If your dog has torsed and is already in the CHIC DNA bank, all you have to do is make sure that your dog’s health history has been updated to include the torsion.

If your dog’s DNA is not banked at CHIC but your dog has survived torsion, the Tufts study would really like to have a simple blood sample from your dog. Here are the instructions:

Email Claire.Sharp “at” tufts “dot” edu your mailing address and phone number. She will send you a shipping kit that will contain everything that you need to have a blood sample collected and returned to Tufts for DNA extraction. Although the study cannot pay for any vet fees that may be involved, the shipping kits are complete, so all other cost should be covered. The kits include

– a consent form for owners to complete and sign (to allow Tufts to use their dog’s DNA in the study)
– a questionnaire for owners to fill out about their dog’s health
– a shipping container and icepack (the samples need to be shipped with frozen icepacks to ensure that the DNA is preserved).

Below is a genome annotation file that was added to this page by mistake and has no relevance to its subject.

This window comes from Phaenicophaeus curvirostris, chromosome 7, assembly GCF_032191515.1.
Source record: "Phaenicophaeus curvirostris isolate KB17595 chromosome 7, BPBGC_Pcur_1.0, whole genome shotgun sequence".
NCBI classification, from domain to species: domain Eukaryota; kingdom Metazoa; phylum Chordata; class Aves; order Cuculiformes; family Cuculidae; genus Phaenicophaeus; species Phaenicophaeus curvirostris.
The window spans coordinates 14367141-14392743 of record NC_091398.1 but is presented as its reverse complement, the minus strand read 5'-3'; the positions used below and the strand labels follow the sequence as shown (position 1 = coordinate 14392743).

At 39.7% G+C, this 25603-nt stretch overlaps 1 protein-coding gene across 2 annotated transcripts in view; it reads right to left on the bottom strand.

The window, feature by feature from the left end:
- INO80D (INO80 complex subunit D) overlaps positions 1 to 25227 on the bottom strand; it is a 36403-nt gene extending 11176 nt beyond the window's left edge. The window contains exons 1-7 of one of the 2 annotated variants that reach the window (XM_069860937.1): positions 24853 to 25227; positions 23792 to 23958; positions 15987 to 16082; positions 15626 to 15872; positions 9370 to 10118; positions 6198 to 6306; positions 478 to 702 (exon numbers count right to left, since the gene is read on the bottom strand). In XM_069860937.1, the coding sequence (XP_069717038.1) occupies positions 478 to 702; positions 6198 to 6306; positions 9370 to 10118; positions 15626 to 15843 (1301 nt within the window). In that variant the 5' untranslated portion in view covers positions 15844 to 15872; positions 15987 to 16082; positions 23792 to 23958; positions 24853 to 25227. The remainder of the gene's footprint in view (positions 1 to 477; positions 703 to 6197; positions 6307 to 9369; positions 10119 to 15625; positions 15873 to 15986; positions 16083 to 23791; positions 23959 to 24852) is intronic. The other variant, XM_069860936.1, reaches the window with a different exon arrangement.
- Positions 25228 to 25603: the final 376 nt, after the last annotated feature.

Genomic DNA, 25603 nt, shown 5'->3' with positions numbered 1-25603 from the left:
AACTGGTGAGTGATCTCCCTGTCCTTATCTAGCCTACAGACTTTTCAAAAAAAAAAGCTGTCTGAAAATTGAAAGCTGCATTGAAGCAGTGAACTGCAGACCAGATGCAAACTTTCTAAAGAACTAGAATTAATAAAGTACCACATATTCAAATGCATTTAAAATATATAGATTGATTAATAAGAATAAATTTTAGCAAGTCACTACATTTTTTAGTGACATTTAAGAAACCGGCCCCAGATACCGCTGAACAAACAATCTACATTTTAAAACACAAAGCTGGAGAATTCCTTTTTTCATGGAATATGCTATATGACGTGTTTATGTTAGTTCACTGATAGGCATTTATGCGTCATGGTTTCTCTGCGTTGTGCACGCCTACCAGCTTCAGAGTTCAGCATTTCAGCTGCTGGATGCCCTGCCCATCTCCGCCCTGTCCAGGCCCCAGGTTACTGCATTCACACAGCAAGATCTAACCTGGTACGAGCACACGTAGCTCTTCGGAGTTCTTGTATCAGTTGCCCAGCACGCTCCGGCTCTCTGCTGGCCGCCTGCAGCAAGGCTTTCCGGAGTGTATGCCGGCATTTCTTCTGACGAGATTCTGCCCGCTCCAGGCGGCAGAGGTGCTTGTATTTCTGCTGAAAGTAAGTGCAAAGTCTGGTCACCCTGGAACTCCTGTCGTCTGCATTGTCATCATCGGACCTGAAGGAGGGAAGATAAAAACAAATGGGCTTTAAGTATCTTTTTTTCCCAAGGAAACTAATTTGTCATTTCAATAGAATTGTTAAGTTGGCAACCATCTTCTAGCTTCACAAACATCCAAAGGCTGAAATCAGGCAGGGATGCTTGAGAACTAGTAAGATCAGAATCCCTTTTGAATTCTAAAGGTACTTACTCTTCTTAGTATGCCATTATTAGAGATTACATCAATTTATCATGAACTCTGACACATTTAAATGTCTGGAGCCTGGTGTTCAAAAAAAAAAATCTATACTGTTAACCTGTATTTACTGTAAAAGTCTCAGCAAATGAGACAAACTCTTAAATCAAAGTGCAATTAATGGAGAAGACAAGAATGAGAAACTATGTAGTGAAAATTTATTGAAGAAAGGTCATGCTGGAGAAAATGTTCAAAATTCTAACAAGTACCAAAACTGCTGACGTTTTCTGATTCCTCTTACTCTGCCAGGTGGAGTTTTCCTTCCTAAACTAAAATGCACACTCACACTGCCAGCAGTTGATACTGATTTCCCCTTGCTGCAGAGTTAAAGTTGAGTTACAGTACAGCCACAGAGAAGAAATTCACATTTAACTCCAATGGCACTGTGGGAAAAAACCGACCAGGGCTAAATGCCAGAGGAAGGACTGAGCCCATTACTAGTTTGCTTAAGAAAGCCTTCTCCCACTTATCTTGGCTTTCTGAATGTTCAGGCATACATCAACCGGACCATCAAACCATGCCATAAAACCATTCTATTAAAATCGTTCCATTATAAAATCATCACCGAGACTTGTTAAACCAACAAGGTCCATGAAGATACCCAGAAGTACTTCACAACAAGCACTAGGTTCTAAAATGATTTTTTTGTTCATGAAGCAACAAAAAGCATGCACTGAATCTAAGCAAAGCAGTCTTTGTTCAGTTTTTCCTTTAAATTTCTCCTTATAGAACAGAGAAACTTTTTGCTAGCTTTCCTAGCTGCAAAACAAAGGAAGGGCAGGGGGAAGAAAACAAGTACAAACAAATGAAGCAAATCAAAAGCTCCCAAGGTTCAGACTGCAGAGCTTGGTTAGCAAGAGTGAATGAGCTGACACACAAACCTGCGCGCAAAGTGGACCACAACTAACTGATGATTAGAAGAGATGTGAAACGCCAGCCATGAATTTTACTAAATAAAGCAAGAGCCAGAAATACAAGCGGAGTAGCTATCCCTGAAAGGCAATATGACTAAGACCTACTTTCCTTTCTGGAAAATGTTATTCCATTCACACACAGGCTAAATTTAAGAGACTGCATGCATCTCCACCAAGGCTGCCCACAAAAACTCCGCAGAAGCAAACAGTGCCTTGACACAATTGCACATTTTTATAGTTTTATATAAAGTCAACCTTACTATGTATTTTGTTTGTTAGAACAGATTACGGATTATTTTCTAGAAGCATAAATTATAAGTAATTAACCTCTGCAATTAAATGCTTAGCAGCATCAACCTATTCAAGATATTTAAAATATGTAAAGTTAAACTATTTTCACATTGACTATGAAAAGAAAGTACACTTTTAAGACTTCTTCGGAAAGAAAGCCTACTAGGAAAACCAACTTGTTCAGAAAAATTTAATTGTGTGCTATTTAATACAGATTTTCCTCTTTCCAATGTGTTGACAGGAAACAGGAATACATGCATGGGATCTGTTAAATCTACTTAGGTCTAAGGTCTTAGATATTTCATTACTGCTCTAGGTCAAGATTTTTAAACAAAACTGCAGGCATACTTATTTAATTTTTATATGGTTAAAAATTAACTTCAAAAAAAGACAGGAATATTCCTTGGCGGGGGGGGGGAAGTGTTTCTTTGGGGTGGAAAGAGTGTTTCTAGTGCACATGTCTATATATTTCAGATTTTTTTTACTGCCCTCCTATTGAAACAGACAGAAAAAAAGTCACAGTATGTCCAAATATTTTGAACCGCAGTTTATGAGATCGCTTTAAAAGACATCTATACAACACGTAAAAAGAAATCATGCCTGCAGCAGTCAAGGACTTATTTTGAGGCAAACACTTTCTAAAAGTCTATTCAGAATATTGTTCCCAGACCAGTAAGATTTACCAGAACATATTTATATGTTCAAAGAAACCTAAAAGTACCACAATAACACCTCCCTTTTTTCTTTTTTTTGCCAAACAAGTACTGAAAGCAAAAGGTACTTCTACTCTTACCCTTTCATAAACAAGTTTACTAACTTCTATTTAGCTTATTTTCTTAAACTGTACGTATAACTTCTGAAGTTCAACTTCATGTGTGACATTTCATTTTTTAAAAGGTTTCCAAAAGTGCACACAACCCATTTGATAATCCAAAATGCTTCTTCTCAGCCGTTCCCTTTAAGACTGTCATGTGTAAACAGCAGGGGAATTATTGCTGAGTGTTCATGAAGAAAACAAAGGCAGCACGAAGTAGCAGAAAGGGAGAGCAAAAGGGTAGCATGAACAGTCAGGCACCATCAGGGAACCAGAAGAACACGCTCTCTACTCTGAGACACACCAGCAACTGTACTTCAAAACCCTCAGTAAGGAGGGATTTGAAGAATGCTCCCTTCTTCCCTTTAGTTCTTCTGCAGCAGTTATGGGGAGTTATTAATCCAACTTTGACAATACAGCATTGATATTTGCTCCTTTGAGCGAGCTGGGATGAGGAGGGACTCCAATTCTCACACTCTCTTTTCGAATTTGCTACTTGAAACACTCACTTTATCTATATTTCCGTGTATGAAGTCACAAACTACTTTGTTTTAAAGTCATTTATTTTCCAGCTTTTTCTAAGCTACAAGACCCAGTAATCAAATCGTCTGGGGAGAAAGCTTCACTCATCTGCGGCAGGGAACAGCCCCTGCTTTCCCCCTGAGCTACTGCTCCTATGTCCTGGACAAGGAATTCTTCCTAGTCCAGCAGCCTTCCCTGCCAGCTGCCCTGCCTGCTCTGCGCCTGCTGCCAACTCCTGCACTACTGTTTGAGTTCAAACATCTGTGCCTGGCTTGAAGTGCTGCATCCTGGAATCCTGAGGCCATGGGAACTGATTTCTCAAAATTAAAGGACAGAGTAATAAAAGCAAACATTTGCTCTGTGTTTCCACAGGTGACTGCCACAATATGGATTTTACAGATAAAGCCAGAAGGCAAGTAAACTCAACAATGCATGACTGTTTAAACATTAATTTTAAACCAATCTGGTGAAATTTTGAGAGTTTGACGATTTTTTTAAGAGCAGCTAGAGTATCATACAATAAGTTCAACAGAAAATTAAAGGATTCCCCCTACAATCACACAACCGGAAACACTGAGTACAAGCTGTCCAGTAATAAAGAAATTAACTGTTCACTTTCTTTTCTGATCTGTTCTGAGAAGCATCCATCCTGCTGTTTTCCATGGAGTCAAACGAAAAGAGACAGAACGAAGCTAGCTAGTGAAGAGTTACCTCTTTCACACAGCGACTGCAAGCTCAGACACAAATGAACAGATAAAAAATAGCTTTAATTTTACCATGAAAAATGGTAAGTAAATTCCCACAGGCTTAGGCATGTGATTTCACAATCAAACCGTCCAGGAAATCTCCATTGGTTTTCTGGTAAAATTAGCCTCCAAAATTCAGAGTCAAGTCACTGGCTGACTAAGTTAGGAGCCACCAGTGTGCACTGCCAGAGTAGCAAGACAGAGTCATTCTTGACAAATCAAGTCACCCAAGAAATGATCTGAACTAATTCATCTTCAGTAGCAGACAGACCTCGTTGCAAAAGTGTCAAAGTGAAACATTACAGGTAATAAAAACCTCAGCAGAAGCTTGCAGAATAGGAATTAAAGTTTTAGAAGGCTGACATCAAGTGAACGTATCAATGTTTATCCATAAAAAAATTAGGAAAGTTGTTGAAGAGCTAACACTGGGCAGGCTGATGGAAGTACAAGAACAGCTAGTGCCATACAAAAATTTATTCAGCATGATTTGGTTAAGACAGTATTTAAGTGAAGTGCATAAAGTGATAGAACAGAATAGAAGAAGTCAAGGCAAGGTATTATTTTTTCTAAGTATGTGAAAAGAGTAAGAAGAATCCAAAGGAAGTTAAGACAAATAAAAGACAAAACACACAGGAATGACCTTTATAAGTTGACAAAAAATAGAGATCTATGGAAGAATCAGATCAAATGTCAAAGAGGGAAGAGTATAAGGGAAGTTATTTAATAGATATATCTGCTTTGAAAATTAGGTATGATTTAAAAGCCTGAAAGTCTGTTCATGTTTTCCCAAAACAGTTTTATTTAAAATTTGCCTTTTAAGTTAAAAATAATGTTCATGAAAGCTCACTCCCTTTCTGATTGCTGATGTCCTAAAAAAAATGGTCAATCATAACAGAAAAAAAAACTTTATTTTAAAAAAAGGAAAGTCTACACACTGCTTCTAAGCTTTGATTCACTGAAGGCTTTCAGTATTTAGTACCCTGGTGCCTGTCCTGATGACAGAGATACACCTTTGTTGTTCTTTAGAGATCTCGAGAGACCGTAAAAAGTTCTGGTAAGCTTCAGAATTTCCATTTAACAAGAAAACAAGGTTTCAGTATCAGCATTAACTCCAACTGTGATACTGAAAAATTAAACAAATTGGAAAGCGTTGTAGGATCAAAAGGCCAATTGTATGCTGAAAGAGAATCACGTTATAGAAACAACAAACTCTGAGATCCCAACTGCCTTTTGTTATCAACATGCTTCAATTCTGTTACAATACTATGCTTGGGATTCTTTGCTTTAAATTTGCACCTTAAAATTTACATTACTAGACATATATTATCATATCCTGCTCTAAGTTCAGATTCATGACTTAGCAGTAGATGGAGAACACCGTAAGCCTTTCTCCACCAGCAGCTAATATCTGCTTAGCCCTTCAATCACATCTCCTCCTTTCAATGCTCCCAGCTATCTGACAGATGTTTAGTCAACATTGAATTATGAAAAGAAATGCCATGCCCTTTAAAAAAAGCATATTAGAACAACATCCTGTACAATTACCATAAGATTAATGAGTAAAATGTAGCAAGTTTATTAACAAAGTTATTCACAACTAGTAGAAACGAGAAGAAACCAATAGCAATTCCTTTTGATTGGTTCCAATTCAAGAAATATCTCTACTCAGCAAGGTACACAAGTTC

– sample collection instructions
– blood collection tubes, needles and syringes for their vet to use to collect the blood sample; and
– shipping instructions and a return FedEx label.

We are very excited to be included in this study and look forward to updates as the study progresses.

One thought on “Bloat/Torsion

  • May 4, 2015 at 9:48 am

    My deerhound torsioned twice, 3 months apart. The first time when she was only 9 months old. The second time they attached her stomach to the abdominal wall, wish they had done that the first time. She is now 9 1/2 years old. She has always had food issues, difficult to get to eat, not sure if that is related to the torsions.

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